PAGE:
And despite the claims of auteuristes and their apologists, movies are not made in a vacuum. With this debut feature, Cavalier was blessed to have as producer and mentor Louis Malle, a great classical filmmaker in his own right for whom Cavalier served previously as an assistant director. In addition to the co-authorship of Jean Paul Rappeneau (who would go on to direct Cyrano and The Horseman on the Roof, contemporary entries in the French classical cinema sweepstakes, though far less dazzling and more workmanlike than the works of Cavalier, Clouzot, Melville, et al), Le Combat dans l’île is stunningly shot in magnificent black and white by Pierre Lhomme, who went on to shoot, among many others, such classics as Melville’s Army of Shadows, Someone Behind the Door, one of the great French Euro-trash thrillers starring Charles Bronson, Jean Eustache’s The Mother and the Whore and mon préféré du bonbon pervers du cinéma, Dusan Makavejev’s Sweet Movie.
Cavalier’s most prominent collaborators, however, are his fabulous trio of central performers. Romy Schneider, after many historical roles in form-wrenching period girdles, made her debut here in a contemporary story and acquitted herself magnificently as Anne, the woman who acts as a deadly wedge between the two leading male characters. (With this film, Schneider also proves, that the girdles were, except for adherence to historical accuracy in her previous work, completely unnecessary.)
Serre as Anne’s lefty saviour has, without question, never been better (save, perhaps, for Jules et Jim). There is both peace and sadness in his eyes, yet his transformation from a gentle, lonely man to someone infused with both the passion of love and the requisite savagery needed for self-preservation makes him a more-than-perfect male counterpart to Trintignant.
All said and done, however, Jean-Louis Trintignant, who eventually gave an equally stunning performance (in a somewhat similar role) in Bernardo Bertolucci’s The Conformist, continually delivers the unexpected in the role of Clément. One aspect of his performance I love is his eventual transformation into a major creep – from an empathetic dupe, he slowly morphs into something that is, frankly, skin-crawlingly malevolent. It’s here where one pines for his character’s redemption even more vigorously than before, all the while sensing futility in such an exercise. It's a fleshy performance in a role endowed with an abundance of strata.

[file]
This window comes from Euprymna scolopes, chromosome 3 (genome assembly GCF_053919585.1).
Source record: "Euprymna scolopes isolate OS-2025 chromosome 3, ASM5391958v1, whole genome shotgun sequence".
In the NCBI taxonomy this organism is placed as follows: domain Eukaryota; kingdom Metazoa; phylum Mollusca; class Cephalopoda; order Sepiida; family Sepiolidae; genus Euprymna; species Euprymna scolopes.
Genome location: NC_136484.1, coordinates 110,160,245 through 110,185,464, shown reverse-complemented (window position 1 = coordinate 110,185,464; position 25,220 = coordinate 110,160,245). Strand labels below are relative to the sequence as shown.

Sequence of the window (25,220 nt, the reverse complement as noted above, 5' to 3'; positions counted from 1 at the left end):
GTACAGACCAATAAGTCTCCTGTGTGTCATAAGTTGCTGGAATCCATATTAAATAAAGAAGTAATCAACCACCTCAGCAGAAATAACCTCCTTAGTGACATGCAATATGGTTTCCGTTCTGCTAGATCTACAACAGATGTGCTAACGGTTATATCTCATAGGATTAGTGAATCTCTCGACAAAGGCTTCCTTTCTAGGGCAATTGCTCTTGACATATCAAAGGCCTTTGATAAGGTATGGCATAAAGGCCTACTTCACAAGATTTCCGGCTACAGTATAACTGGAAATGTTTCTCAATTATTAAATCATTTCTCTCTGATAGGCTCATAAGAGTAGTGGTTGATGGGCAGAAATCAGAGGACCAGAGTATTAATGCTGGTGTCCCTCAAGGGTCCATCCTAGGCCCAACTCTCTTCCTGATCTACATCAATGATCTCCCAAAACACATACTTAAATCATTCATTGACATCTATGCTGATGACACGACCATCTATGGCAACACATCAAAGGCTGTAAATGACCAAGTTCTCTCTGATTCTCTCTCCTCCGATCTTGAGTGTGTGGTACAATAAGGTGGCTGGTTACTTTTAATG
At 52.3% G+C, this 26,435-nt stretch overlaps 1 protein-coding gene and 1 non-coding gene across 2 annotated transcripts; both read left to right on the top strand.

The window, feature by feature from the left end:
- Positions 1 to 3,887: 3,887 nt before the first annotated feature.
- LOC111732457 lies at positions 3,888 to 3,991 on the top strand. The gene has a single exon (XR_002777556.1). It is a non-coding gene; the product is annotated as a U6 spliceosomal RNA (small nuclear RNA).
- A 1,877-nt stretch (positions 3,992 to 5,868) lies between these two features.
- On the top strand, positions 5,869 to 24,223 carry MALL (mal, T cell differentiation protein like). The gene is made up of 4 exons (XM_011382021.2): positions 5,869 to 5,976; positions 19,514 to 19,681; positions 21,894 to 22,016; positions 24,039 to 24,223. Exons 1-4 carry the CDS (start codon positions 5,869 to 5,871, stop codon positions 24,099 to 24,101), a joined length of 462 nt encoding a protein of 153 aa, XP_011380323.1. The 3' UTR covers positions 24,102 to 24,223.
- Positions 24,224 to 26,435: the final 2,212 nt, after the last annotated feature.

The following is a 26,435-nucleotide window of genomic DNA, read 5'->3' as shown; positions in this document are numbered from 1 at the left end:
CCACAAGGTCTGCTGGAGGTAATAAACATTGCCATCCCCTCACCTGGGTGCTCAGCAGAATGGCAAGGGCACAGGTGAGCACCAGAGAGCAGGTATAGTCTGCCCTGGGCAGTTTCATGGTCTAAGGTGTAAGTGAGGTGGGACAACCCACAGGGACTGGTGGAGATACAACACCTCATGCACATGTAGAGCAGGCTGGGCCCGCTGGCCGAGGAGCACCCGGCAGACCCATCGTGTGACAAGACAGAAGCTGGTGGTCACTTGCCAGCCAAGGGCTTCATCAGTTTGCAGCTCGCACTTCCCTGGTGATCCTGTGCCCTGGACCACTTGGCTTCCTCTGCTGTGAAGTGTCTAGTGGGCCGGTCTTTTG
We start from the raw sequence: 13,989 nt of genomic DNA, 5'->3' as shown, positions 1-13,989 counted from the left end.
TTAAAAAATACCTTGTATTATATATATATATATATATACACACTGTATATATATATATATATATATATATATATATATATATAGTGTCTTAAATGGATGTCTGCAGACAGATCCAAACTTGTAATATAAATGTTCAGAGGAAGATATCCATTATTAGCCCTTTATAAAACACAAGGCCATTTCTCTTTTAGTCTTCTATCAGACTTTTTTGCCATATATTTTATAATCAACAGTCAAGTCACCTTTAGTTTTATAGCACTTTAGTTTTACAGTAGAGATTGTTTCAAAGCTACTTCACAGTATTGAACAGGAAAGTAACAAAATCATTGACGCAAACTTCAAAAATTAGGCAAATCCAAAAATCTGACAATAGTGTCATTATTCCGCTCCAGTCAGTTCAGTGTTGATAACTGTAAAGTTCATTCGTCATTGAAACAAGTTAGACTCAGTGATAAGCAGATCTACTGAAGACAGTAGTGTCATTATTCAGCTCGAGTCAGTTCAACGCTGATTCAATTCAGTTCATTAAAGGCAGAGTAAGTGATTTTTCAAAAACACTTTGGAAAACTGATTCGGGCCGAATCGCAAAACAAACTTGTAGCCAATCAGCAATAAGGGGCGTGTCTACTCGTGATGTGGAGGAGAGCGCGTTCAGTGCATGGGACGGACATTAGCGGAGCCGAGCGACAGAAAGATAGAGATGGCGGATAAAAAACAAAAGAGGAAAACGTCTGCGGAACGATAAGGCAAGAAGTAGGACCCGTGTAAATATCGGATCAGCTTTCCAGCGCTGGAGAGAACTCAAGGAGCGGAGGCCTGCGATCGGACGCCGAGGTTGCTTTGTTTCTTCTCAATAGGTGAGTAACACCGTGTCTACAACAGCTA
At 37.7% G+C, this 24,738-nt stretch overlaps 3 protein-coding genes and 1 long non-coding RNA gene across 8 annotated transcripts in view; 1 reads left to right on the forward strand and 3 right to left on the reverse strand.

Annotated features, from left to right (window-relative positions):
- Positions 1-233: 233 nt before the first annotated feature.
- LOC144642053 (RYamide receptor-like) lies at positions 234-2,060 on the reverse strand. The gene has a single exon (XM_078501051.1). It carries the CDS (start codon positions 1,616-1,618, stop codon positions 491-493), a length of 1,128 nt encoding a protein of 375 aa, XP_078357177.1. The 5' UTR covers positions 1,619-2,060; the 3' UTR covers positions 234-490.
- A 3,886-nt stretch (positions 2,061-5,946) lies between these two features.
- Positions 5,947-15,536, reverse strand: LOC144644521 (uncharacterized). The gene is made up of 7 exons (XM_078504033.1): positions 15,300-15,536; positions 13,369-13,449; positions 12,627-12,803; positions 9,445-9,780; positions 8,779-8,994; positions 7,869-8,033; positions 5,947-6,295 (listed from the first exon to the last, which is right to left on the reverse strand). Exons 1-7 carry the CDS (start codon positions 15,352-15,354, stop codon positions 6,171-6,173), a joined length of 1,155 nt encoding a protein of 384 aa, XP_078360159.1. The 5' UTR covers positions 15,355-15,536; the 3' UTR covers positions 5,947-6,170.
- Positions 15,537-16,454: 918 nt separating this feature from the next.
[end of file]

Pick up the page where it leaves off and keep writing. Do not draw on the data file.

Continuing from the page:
Shades of grey, it would seem, never offer easy solutions or pat feelings. In Le Combat dans l’île, they offer a rich neo-noir patisserie of the highest order, deliciously, thrillingly and densely layered.
Oh yes, and have I mentioned how great it looks in black and white?
"Le Combat dans l’île" MUST be seen, but to see it on film, on a big screen is a very special treat. For those living in Toronto, the TIFF Bell Lightbox Cinematheque programme from James Quandt will afford you this opportunity during the "Summer in France" series. For playdates, showtimes and tickets, visit the TIFF website HERE. Then, please consider purchasing the Zeitgeist Films exquisite DVD release.
To assist with the maintenance of this site, feel free to purchase "Le Combat dans l’île" from Zeitgeist Films by directly clicking on the Amazon Links below.
This review is a rewritten and re-edited version of a piece first published in my column "Colonial Report from the Dominion of Canada" in the very cool UK movie mag "Electric Sheep - a deviant view of cinema". Feel free to visit HERE.